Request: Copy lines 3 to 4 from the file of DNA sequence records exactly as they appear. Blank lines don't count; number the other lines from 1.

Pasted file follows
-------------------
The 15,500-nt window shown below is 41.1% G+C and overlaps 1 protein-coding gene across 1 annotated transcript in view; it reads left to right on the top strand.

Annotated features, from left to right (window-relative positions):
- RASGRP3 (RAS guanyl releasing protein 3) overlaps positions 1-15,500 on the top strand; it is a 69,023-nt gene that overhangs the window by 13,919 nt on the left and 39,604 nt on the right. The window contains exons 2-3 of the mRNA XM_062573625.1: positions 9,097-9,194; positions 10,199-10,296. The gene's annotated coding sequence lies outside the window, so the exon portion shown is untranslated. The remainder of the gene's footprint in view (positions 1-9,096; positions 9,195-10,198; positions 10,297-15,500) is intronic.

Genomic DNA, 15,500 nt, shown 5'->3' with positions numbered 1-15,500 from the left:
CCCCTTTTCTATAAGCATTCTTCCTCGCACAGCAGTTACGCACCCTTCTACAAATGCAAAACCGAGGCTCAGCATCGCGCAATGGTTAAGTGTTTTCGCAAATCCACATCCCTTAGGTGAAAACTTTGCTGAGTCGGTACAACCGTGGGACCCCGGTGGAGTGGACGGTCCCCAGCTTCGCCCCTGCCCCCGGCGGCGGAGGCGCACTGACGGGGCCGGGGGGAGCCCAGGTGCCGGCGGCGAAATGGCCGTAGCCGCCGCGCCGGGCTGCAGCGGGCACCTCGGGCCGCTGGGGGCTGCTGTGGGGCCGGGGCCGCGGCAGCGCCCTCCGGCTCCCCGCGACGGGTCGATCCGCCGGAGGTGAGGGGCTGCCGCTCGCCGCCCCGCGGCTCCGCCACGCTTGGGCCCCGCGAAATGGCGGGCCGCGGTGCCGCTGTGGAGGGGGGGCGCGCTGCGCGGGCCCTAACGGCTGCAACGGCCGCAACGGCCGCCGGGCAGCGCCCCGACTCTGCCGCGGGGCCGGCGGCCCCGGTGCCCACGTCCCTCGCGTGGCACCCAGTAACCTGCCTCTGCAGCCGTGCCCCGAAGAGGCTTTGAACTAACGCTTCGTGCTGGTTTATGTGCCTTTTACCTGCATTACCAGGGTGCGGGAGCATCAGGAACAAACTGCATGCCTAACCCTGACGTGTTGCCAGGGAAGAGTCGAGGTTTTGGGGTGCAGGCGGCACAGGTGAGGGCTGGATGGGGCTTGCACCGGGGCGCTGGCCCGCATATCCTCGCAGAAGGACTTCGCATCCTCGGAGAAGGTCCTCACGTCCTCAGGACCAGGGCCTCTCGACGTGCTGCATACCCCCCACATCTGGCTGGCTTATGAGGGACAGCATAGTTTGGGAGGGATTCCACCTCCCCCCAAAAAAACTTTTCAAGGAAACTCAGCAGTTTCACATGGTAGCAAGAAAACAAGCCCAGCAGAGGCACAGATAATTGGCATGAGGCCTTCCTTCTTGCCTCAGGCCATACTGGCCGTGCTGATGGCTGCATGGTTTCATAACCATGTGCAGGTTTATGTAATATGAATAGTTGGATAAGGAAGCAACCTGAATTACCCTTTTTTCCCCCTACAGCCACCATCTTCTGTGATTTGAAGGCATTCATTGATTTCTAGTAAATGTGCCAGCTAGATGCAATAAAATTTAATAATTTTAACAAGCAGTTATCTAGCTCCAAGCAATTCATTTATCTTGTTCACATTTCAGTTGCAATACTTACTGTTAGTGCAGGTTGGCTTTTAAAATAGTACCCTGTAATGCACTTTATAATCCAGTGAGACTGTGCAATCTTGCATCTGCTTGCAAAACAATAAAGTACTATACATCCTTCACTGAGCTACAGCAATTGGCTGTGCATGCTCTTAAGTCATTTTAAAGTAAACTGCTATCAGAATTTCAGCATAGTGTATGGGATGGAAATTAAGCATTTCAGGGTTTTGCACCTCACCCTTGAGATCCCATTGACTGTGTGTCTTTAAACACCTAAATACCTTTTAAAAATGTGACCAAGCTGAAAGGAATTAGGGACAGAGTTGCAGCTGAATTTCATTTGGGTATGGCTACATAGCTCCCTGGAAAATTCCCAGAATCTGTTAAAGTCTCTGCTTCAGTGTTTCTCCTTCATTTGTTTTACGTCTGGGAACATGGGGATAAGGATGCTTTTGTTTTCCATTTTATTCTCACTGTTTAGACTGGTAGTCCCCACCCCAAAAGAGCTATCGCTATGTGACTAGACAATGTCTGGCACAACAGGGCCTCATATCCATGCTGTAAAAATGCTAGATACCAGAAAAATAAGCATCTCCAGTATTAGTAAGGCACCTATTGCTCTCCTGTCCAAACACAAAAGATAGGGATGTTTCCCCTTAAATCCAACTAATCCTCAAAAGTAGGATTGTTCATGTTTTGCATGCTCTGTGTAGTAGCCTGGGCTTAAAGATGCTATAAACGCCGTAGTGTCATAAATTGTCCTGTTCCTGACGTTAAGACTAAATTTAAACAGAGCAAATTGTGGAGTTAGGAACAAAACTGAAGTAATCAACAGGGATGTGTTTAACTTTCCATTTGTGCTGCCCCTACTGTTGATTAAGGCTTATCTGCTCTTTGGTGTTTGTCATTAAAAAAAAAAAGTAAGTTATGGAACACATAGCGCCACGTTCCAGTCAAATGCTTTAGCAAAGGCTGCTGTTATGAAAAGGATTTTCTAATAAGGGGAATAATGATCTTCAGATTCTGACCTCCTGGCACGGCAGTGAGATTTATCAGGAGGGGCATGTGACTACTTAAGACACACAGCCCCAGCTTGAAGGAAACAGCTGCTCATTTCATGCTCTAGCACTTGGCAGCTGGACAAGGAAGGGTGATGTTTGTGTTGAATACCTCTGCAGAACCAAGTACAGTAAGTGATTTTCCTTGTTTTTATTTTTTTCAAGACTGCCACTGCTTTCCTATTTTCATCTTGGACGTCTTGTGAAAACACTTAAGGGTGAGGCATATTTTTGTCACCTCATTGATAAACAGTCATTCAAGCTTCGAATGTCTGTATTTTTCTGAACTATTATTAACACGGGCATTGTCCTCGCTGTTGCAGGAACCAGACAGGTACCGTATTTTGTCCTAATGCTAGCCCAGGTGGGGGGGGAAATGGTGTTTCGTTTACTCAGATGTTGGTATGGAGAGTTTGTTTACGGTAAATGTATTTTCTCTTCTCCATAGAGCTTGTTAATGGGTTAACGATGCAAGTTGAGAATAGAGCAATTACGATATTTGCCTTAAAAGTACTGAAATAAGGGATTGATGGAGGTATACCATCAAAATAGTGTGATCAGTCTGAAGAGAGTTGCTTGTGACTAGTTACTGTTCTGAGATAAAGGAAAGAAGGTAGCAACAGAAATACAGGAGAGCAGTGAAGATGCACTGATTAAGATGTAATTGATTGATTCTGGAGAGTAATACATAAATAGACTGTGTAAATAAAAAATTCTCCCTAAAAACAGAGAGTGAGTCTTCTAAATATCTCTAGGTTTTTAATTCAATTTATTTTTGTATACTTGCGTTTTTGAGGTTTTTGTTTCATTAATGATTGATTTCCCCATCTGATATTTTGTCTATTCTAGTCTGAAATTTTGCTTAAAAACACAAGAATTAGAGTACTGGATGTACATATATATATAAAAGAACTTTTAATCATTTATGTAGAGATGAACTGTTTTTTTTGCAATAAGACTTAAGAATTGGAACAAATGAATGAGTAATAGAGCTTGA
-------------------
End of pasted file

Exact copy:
- RASGRP3 (RAS guanyl releasing protein 3) overlaps positions 1-15,500 on the top strand; it is a 69,023-nt gene that overhangs the window by 13,919 nt on the left and 39,604 nt on the right. The window contains exons 2-3 of the mRNA XM_062573625.1: positions 9,097-9,194; positions 10,199-10,296. The gene's annotated coding sequence lies outside the window, so the exon portion shown is untranslated. The remainder of the gene's footprint in view (positions 1-9,096; positions 9,195-10,198; positions 10,297-15,500) is intronic.

Genomic DNA, 15,500 nt, shown 5'->3' with positions numbered 1-15,500 from the left: